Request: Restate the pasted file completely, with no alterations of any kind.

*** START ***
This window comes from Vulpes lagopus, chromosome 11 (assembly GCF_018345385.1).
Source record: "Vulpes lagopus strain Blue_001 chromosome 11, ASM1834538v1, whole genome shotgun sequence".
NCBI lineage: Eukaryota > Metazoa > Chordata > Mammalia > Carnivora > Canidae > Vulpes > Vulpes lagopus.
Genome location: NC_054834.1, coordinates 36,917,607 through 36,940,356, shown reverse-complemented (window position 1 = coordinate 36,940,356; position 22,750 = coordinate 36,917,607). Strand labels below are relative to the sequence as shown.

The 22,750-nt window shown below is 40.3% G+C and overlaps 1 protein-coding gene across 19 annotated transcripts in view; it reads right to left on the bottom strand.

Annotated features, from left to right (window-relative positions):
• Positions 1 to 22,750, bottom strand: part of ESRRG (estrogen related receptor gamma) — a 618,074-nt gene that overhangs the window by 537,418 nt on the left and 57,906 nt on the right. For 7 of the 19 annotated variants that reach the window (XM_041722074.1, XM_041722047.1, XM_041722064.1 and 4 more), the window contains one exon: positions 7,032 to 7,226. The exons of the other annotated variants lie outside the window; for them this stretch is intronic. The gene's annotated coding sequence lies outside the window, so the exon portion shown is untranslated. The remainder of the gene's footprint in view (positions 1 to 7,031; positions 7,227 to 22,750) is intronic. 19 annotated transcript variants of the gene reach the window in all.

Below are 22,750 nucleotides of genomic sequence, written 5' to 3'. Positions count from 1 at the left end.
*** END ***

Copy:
This window comes from Vulpes lagopus, chromosome 11 (assembly GCF_018345385.1).
Source record: "Vulpes lagopus strain Blue_001 chromosome 11, ASM1834538v1, whole genome shotgun sequence".
NCBI lineage: Eukaryota > Metazoa > Chordata > Mammalia > Carnivora > Canidae > Vulpes > Vulpes lagopus.
Genome location: NC_054834.1, coordinates 36,917,607 through 36,940,356, shown reverse-complemented (window position 1 = coordinate 36,940,356; position 22,750 = coordinate 36,917,607). Strand labels below are relative to the sequence as shown.

The 22,750-nt window shown below is 40.3% G+C and overlaps 1 protein-coding gene across 19 annotated transcripts in view; it reads right to left on the bottom strand.

Annotated features, from left to right (window-relative positions):
• Positions 1 to 22,750, bottom strand: part of ESRRG (estrogen related receptor gamma) — a 618,074-nt gene that overhangs the window by 537,418 nt on the left and 57,906 nt on the right. For 7 of the 19 annotated variants that reach the window (XM_041722074.1, XM_041722047.1, XM_041722064.1 and 4 more), the window contains one exon: positions 7,032 to 7,226. The exons of the other annotated variants lie outside the window; for them this stretch is intronic. The gene's annotated coding sequence lies outside the window, so the exon portion shown is untranslated. The remainder of the gene's footprint in view (positions 1 to 7,031; positions 7,227 to 22,750) is intronic. 19 annotated transcript variants of the gene reach the window in all.

Below are 22,750 nucleotides of genomic sequence, written 5' to 3'. Positions count from 1 at the left end.